While the Covid-19 pandemic and accompanying restrictions have forced the widespread adoption of new tech such as order and pay apps and booking systems across the on-trade, Heineken’s Pub of the Future report forecasts that the industry’s tech rollout if far from finished.
“We are continuously working on developing our technology, service and insights, to provide customers with actionable data to help them run their business safely, sustainably and profitably,” Richard Stephens, head of technical services at Heineken UK says. “The work we’re doing now will help your pub run smarter in the future.”
London-based ETM Group’s interim operations director, Steven Kirby, explains that the ability to be nimble and adapt to changing scenarios has been crucial over the past 12 months.
“Hospitality as a whole adopted order and pay technology due to the pandemic, however we strongly believe it’s here to stay,” he adds. “It enables customers to order what they want, when they want it even during peak service periods.”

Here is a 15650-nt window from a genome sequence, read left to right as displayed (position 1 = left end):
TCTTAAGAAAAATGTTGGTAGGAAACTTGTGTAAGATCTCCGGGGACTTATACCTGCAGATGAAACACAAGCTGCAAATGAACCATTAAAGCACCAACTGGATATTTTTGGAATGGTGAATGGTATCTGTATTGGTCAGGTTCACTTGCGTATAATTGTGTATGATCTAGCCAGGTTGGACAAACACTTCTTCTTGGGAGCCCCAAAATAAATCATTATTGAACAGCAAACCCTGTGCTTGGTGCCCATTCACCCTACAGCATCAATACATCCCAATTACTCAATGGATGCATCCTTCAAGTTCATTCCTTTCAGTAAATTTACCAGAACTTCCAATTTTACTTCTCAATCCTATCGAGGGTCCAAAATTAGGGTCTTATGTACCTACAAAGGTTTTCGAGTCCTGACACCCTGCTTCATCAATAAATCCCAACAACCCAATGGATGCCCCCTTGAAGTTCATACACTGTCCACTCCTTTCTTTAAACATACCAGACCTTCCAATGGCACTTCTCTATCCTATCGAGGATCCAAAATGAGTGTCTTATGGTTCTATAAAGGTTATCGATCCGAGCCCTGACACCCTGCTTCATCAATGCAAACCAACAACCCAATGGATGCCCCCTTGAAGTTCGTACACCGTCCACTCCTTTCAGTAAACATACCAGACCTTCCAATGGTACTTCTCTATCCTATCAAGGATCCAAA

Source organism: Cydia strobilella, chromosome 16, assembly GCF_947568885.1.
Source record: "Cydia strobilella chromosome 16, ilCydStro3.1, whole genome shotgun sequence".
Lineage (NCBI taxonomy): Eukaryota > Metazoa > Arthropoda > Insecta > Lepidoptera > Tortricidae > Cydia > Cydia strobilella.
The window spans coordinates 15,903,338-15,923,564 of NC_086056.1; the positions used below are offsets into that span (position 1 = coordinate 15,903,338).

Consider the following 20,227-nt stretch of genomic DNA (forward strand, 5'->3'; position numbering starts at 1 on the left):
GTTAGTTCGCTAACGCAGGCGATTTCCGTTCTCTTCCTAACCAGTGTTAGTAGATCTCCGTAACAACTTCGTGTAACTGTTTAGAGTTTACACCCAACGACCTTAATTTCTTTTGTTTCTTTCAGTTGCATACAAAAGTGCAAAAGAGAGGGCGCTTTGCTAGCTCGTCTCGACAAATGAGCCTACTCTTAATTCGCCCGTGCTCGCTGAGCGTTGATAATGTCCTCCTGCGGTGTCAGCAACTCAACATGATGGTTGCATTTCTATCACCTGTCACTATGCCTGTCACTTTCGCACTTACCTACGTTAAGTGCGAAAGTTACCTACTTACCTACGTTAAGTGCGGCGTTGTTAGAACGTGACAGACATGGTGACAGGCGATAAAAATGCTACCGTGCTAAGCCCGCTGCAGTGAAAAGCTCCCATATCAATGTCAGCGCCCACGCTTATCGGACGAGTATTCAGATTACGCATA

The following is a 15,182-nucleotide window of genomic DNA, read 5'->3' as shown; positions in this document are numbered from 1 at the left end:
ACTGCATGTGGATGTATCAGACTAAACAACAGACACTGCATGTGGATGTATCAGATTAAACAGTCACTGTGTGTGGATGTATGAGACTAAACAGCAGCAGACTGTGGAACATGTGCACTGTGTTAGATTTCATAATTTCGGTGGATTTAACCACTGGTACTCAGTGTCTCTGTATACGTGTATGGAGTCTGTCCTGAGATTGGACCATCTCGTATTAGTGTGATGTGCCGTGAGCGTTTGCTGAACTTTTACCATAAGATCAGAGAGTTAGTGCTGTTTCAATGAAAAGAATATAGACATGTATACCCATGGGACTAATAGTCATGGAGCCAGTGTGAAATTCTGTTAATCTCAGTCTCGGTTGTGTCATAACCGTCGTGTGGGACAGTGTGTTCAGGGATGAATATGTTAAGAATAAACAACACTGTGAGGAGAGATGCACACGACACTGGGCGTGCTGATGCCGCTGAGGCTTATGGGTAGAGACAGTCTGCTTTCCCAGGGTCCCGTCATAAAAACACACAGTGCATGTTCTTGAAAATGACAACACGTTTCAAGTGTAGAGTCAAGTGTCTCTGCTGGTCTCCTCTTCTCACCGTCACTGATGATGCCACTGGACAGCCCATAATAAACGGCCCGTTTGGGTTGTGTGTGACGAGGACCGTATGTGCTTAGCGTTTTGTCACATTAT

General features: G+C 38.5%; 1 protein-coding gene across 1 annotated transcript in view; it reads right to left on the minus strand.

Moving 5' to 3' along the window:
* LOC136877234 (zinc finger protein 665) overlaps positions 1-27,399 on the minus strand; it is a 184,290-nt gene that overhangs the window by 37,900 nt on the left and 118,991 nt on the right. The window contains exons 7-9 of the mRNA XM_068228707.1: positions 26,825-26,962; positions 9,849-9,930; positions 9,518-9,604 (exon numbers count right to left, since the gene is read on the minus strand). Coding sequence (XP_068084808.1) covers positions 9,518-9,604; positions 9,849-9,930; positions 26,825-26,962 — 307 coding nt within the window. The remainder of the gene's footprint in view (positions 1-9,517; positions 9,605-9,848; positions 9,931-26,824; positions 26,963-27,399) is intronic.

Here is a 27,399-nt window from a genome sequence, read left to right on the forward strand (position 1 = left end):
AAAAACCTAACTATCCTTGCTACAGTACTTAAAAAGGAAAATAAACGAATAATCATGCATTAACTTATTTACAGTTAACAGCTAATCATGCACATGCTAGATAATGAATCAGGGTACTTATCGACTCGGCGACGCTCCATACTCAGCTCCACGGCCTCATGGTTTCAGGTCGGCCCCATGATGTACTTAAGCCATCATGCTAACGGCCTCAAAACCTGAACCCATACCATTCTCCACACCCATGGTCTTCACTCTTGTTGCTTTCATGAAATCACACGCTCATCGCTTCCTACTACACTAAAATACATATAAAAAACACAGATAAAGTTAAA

‘Even bigger’ role
According to Heineken’s report, while a large number of operators have more than scratched the surface of touchscreen technology, order and pay apps and data analysis – the next decade will see the proliferation of artificial intelligence, voice commands and live-feed cameras, to name but a few burgeoning on-trade innovations.
As such, Tesh Srivastava, CEO of free business data analysis firm Business Buddy, forecasts that tech will continue to play an “even bigger” role in the pubs of the future.
“Operators currently use tech for accounting systems for tax, payroll, ePOS systems, inventory management and more – some may have even ventured into eCommerce,” he explains.
“These tech systems provide a rich source of business data, and through the correct analysis, operators can make decisions that impact the bottom line, responding to facts about their customer profiles and characteristics.”
- Download Heineken’s future-gazing Pub of the Future report here to find out more about the trends shaping the industry, and how they’re likely to influence the great British pub.